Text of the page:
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The Uttar Pradesh Anti-Terror Squad (UP ATS) on Thursday arrested two persons allegedly belonging to the banned Khalistani outfit, Babbar Khalsa.The two suspects were identified as Balwant Singh and Jaswant Singh, a senior police officer said.While Balwant was arrested from the Aishbagh area of the State capital late on Wednesday, Jaswant was nabbed from a farmhouse in Unnao district, adjoining Lucknow.Balwant, who was missing from Punjab’s Shaheed Bhagat Singh Nagar, was arrested on a tip-off by Punjab police, said UP ATS Inspector General Aseem Arun.Based on the input provided by Balwant, an ATS team headed by Additional Superintendent of Police Rajesh Sahni raided the Bhalla farmhouse in the Sohramau area in Unnao and nabbed Jaswant, said Mr. Arun.Wanted in many criminal casesJaswant Singh alias Kala is a native of Mukhtsar district in Punjab, police said.He is wanted in many criminal cases in Punjab and other States.According to the ATS, Jaswant was wanted in two murder cases dating back to 2016 — one case relates to Hanumangadh in Rajasthan while the other was in Faridkot district of Punjab.Mr. Arun said that during questioning, Jaswant told the ATS that he had spent time behind bars in 2005 under the Arms Act and other cases in his home district.In 2008, Jaswant was arrested from Modi Colony in New Delhi in connection with a case of sedition and Arms Act, Mr. Arun said.Jaswant had been absconding since he was booked under Arms Act and a case related to the Anti-Social Activity Act in Punjab, the ATS said. The Punjab police was granted transit remand of the two suspects.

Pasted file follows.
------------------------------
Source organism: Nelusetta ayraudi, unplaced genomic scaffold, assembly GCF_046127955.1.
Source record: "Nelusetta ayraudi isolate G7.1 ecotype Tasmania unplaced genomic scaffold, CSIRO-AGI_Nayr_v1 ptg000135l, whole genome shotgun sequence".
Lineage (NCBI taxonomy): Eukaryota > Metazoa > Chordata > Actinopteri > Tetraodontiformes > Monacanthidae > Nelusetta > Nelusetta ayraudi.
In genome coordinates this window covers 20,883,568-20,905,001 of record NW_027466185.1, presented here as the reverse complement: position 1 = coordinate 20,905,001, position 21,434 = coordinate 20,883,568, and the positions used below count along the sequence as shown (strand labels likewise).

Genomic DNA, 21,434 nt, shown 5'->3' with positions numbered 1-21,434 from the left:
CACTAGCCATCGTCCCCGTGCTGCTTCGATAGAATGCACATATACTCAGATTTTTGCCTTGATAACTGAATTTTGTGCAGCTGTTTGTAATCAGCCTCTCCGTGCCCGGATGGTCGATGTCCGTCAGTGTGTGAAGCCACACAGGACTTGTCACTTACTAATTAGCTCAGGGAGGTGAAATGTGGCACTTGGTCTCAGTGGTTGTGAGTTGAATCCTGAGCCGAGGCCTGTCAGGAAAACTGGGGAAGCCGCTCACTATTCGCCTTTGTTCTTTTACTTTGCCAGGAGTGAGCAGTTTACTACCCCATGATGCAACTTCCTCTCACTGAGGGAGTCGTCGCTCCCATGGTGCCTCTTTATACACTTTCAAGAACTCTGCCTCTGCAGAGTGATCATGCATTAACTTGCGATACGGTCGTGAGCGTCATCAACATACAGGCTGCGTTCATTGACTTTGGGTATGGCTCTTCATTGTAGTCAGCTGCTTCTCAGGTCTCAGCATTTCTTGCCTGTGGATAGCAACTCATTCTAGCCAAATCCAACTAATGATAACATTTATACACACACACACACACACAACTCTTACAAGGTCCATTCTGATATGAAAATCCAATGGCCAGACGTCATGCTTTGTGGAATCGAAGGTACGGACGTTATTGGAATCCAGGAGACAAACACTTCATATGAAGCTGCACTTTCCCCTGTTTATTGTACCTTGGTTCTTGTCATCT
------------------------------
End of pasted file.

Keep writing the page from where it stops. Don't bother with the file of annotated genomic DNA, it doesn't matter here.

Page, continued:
Goa Chief Minister Manohar Parrikar has said that fresh mining leases could be issued tentatively within six months with due process.The Chief Minister was addressing a press conference at the State Secretariat on Thursday, a day after the Supreme Court cancelled all 88 ore mining leases citing irregularities in the second renewal process. “Six months should be the target, from March, subject to no hurdles and problems in between. I have told you that the State is examining all options,” Mr. Parrikar said. He added that the State would not face any financial setback due to the apex court’s decision. “The damage is temporary. There is not much of a loss to the government. As far as financial impact on the State goes [it will be around] ₹300 to ₹400 crore. We can bear it. Next year income from [the mining sector] will be ₹300 to ₹400 crore. There is material still available in balance from e-auctions. We can auction that,” Mr. Parrikar said. He admitted, however, that there would definitely be an impact on those depending on the mining industry, and said the government will work fast to start mining with proper procedure.Mr. Parrikar said the leases were renewed for a second time based on directions from the Bombay High Court at Goa. “The Supreme Court has set aside that decision, saying that the High Court did not interpret their judgement [of cancelling the leases] properly,” he said. Mr. Parrikar refused to confirm if the State government would auction the leases, saying that he needs to study the legal aspects. He also said that as per the apex court’s order, while mining has been banned from March 15, there was nothing to stop mining companies from exporting the ore already extracted, which is stacked on transportation jetties and other plots outside the lease areas. “[The lease-holders] have been permitted to extract up to March 15. So obviously that ore will belong to them, subject to the condition that they pay the royalty, District Mineral Fund, everything,” Mr. Parrikar said. He said there is no ban on export. The Supreme Court order has also asked about recovery of State dues from miners. Mr. Parrikar said the State has already started the process to recover dues from mining companies after exhaustive audit by chartered accountants.